- Garnish with fresh fruit or herbs.
Tried this recipe? We would love to see!Mention @vindulge or use the hashtag #vindulge!
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Time to unwrap presents? Not without one of these light, day-drinking cocktails in hand.
While we’d never belittle the merits of a great mimosa — the juice’s acid perks up the palate while the sparkling’s bubbles calm the belly — the brunch cocktail category has expanded to include so many other bright and festive morning-ish beverages, we’d be remiss if we didn’t sip them while tearing into those holiday gifts.
Here’s hoping you — hiccup — get what you wished for.
This traditional Venetian cocktail is as simple as mixing a few tablespoons of peach puree with your favorite sparkling wine. Check out how Italian culinary goddess Giada DeLaurentis transforms it into a winter bellini recipe. Hint: It involves frozen berries and a strainer, and that’s it.
2 Blood Orange Sparkler
A sparkler is just a mimosa with a different name, right? Well, this one’s special because of the bold color and flavor of hand-squeezed blood orange, which has less sugar than navel oranges, according to Nick Mautone, author of the new book, “The Artisanal Kitchen: Holiday Cocktails” (Workman, $13). Mautone is managing director of New York’s Rainbow Room and loves making this recipe at home with cava for a bit more “earth and funk” and a few teaspoons of vermouth.
3 Anejo Fizz
Kevin Diedrich, formerly of Jasper’s Tap Room in San Francisco, calls this feisty brunch cocktail “an iced tequila cappuccino.” It doesn’t have bubbly, but is lower in alcohol, like a mimosa or bellini, and the addition of soda still gives you that fizzy, fun, approachable vibe. And the coffee liqueur and freshly-grated nutmeg is oh-so-holiday.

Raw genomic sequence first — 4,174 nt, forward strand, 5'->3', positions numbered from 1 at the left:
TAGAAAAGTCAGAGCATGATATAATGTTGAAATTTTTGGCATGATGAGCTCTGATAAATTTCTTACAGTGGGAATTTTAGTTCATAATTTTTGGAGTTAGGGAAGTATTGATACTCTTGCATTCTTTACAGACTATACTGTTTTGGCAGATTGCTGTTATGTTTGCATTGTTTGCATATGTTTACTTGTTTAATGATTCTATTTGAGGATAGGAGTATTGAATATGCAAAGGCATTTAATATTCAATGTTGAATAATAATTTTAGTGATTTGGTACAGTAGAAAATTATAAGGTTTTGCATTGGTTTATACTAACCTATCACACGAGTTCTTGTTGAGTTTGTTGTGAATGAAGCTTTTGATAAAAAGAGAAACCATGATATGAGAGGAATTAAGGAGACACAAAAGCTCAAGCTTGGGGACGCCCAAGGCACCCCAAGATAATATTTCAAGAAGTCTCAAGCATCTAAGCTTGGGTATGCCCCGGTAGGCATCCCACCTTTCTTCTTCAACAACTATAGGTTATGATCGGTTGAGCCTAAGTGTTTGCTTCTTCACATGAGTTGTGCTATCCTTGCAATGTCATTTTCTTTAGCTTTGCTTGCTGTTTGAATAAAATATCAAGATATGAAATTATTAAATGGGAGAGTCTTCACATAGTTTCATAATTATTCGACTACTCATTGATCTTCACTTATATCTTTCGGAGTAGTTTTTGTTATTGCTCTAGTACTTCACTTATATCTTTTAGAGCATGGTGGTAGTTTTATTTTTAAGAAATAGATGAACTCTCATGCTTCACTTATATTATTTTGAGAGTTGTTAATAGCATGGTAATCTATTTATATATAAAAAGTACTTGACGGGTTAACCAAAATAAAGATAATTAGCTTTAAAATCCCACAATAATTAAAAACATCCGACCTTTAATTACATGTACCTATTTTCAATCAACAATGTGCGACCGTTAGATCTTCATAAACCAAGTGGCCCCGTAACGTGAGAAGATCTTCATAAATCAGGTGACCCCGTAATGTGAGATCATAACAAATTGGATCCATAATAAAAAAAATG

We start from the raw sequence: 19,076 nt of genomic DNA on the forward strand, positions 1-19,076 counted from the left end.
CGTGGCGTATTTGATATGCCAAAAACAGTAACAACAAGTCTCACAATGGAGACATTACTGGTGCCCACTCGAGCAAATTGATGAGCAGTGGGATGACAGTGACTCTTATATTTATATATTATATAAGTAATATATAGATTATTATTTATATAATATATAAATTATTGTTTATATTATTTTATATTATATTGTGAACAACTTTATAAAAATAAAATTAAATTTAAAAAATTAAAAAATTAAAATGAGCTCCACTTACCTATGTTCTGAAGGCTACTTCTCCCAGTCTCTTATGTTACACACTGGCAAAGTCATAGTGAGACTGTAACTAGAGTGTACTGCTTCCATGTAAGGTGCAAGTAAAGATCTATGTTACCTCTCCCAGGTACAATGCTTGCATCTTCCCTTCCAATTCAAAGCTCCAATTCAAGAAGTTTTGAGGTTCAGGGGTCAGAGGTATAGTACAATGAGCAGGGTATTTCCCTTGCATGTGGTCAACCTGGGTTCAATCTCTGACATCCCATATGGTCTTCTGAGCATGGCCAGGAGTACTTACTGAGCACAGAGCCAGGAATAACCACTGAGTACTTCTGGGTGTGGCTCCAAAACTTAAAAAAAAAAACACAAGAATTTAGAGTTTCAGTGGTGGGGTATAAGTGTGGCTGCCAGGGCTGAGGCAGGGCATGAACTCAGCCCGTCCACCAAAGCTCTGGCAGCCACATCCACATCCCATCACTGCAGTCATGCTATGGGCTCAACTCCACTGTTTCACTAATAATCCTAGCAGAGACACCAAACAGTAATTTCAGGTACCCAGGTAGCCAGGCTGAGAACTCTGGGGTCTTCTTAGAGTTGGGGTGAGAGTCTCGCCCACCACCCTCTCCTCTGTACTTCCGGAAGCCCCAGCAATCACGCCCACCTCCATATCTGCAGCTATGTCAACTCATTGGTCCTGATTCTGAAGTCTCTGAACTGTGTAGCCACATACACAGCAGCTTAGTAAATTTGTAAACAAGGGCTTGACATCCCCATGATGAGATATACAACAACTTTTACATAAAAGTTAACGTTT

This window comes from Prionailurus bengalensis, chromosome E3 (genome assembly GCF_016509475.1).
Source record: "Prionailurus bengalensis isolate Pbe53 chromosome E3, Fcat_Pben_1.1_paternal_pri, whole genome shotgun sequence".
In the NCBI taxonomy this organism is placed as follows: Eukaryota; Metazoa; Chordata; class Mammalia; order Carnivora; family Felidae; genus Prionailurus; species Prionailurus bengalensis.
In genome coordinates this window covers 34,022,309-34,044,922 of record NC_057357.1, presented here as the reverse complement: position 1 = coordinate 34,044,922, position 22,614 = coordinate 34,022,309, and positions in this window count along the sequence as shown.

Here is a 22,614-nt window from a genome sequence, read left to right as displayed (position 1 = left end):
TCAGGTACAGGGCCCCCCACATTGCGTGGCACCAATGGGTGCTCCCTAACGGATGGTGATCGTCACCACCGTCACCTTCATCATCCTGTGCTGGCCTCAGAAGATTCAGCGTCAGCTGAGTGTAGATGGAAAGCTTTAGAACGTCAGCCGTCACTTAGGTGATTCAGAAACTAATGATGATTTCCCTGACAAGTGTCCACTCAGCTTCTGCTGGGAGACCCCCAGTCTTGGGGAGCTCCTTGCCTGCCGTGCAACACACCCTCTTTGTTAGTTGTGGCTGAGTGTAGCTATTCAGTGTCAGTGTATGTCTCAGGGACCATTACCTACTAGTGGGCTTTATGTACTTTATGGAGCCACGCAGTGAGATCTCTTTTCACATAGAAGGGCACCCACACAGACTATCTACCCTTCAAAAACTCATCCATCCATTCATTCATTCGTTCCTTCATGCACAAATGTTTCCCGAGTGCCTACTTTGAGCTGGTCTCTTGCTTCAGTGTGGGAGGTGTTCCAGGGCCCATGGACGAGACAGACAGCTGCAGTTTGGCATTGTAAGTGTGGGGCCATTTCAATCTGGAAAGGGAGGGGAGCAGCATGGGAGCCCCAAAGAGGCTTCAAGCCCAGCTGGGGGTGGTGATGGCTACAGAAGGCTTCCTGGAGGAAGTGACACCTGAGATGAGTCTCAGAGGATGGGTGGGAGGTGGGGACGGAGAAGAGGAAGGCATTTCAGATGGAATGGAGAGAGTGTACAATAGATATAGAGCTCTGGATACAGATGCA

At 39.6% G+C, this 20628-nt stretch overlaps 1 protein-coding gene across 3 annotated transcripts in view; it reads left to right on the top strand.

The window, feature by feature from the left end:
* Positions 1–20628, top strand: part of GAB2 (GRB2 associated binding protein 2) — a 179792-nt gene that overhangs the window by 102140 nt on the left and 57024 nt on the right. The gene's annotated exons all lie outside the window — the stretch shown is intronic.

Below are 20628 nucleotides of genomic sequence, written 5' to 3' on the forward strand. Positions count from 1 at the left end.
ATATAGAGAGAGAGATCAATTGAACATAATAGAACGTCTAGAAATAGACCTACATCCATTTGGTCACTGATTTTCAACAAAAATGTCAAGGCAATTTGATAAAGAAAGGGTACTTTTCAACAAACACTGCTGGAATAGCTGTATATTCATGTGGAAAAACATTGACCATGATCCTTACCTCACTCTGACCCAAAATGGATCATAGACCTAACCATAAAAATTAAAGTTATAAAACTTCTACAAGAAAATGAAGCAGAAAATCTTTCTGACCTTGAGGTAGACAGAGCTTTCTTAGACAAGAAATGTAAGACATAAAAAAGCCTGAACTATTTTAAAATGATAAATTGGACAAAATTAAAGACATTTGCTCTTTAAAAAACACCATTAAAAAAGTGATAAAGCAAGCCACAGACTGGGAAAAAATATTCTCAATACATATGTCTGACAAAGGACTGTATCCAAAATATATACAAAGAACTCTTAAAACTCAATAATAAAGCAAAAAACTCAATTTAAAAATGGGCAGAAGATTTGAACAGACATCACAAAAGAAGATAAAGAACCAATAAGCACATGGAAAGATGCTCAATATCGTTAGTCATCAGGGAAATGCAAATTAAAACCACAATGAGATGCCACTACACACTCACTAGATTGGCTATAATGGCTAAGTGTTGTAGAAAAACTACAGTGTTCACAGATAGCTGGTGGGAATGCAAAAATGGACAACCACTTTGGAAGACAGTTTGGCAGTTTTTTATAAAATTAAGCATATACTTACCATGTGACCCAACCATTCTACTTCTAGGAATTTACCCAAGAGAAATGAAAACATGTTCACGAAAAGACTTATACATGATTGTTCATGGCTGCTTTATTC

4 Fa La La La La, La La La La
How much fun will you have asking guests if they’d like another? It will be a very sing-songy Christmas morning with this frothy (thanks to egg white) beauty, which uses gin and the trendy Scandinavian spirit, aquavit. The recipe, courtesy of the bartenders behind New York’s Christmas cocktail bar pop up, Miracle, also uses a homemade cardamom vanilla syrup that is beyond easy to make. They provide that recipe, too.
5 Hot Buttered Rum Batter
We’re declaring this classic apres ski warmer to be the perfect pre- and post- gift opening sipper, preferably while still wearing your jammies. Jason “Buffalo” LoGrasso of Napa’s Basalt restaurant shares the ultimate hot buttered rum batter recipe, which calls for real butter, dark rum, ice cream and a mix of baking spices. LoGrasso’s recipe suggests 2 to 3 tablespoons of batter in a warm mug with 2 ounces of hot water and 2 ounces of rum, but you can add more batter or water to taste.